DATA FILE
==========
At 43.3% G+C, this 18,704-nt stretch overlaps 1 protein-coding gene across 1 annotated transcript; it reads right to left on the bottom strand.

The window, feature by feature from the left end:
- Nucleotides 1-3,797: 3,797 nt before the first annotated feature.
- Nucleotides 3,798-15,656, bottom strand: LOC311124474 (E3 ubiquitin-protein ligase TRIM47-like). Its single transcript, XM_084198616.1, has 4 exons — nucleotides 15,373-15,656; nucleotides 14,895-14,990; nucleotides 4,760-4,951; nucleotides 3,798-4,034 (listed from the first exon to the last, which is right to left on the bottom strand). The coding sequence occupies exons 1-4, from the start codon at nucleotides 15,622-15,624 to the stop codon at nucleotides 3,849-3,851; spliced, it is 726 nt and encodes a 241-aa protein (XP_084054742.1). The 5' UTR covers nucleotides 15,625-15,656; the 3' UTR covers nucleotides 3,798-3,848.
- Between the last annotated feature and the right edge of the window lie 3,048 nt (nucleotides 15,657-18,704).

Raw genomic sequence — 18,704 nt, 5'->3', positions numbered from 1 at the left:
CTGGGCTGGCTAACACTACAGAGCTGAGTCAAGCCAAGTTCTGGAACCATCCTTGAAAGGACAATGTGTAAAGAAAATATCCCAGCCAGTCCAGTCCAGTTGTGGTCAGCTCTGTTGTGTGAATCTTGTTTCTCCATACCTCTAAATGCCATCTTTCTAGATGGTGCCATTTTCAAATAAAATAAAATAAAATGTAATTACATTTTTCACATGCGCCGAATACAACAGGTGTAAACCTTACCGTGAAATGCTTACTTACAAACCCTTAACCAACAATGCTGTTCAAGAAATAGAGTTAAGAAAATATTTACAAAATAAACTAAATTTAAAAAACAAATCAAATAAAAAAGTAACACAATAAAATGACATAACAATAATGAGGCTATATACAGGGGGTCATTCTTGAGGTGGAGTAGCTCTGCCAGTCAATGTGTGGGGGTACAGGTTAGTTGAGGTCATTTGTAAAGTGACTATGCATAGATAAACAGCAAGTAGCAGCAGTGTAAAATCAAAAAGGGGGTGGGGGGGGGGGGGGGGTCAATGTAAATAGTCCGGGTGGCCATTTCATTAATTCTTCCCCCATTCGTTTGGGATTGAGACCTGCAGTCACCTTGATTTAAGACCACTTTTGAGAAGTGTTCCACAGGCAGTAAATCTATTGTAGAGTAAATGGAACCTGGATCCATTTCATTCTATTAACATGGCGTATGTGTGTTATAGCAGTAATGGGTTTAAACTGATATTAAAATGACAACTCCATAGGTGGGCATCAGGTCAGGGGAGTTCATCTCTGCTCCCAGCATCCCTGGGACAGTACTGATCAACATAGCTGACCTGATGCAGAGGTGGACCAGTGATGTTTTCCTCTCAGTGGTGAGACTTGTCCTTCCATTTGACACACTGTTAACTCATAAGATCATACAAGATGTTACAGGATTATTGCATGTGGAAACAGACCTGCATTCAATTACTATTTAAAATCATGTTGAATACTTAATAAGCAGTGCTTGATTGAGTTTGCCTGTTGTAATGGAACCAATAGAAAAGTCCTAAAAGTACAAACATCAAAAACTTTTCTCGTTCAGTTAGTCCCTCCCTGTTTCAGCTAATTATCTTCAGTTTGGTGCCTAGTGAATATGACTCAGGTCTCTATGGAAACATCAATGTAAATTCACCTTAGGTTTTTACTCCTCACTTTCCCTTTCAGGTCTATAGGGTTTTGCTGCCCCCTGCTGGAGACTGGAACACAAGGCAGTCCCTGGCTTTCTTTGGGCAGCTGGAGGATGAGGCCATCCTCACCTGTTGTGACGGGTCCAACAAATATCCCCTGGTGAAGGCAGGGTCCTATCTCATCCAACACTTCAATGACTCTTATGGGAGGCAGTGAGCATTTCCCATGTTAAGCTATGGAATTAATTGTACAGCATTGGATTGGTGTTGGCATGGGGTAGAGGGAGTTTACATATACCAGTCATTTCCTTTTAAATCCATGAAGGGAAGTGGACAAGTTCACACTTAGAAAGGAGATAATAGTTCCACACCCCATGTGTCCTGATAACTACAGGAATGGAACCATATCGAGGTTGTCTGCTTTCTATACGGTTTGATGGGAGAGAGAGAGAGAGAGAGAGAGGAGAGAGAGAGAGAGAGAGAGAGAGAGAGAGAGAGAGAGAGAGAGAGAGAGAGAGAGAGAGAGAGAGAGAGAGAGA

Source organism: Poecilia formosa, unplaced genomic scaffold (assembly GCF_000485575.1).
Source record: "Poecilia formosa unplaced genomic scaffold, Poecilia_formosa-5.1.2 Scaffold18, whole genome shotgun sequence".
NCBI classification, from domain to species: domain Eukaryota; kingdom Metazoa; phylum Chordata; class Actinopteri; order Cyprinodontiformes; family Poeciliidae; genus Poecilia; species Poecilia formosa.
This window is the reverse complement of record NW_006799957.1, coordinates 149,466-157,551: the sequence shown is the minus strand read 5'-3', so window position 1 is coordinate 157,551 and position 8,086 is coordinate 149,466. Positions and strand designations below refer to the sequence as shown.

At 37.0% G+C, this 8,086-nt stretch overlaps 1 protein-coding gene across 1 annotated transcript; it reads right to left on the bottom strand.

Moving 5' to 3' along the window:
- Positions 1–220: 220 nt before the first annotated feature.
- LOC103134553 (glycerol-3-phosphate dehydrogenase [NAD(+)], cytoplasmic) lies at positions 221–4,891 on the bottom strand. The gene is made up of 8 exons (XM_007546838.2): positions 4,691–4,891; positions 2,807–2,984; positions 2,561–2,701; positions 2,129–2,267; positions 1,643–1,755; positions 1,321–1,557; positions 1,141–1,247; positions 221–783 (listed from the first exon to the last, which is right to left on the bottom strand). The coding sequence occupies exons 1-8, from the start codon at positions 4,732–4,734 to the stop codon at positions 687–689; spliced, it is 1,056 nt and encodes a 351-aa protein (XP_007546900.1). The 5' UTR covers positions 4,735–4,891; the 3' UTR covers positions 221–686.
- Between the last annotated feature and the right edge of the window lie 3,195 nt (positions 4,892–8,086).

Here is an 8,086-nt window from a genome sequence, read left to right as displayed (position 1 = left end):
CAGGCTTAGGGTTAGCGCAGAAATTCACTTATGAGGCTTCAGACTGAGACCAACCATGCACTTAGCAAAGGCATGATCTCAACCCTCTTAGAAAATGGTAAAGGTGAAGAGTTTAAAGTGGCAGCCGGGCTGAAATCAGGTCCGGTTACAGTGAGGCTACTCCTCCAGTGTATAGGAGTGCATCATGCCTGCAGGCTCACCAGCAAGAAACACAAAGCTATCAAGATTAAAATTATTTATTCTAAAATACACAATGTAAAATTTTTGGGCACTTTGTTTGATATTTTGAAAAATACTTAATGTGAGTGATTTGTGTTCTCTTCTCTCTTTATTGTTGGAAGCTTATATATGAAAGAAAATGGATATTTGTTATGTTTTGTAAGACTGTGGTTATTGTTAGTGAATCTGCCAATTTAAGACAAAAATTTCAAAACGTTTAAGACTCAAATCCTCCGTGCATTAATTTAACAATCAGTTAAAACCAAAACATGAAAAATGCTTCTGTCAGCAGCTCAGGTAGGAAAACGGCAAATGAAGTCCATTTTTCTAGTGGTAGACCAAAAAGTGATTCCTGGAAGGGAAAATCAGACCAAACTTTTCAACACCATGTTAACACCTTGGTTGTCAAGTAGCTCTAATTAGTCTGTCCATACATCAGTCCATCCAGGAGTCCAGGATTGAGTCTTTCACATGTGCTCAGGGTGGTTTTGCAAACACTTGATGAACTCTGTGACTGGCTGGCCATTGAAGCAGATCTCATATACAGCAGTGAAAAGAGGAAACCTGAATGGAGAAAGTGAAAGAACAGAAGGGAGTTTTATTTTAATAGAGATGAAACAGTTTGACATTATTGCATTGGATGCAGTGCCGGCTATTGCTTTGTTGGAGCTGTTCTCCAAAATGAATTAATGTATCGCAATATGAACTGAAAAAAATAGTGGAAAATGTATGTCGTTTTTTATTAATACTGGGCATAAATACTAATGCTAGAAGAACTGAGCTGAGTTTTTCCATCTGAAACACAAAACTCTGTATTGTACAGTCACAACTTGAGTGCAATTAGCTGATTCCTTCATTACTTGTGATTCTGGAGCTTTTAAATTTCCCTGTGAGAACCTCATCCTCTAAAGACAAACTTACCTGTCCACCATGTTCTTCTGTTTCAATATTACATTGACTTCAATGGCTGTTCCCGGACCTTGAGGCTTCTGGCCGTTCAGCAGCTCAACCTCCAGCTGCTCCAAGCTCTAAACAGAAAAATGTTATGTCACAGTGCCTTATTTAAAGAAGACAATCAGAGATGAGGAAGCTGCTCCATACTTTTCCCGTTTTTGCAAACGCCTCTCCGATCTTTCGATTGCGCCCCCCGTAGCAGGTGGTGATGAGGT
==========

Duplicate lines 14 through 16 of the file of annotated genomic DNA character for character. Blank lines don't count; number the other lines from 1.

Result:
- Positions 1–220: 220 nt before the first annotated feature.
- LOC103134553 (glycerol-3-phosphate dehydrogenase [NAD(+)], cytoplasmic) lies at positions 221–4,891 on the bottom strand. The gene is made up of 8 exons (XM_007546838.2): positions 4,691–4,891; positions 2,807–2,984; positions 2,561–2,701; positions 2,129–2,267; positions 1,643–1,755; positions 1,321–1,557; positions 1,141–1,247; positions 221–783 (listed from the first exon to the last, which is right to left on the bottom strand). The coding sequence occupies exons 1-8, from the start codon at positions 4,732–4,734 to the stop codon at positions 687–689; spliced, it is 1,056 nt and encodes a 351-aa protein (XP_007546900.1). The 5' UTR covers positions 4,735–4,891; the 3' UTR covers positions 221–686.
- Between the last annotated feature and the right edge of the window lie 3,195 nt (positions 4,892–8,086).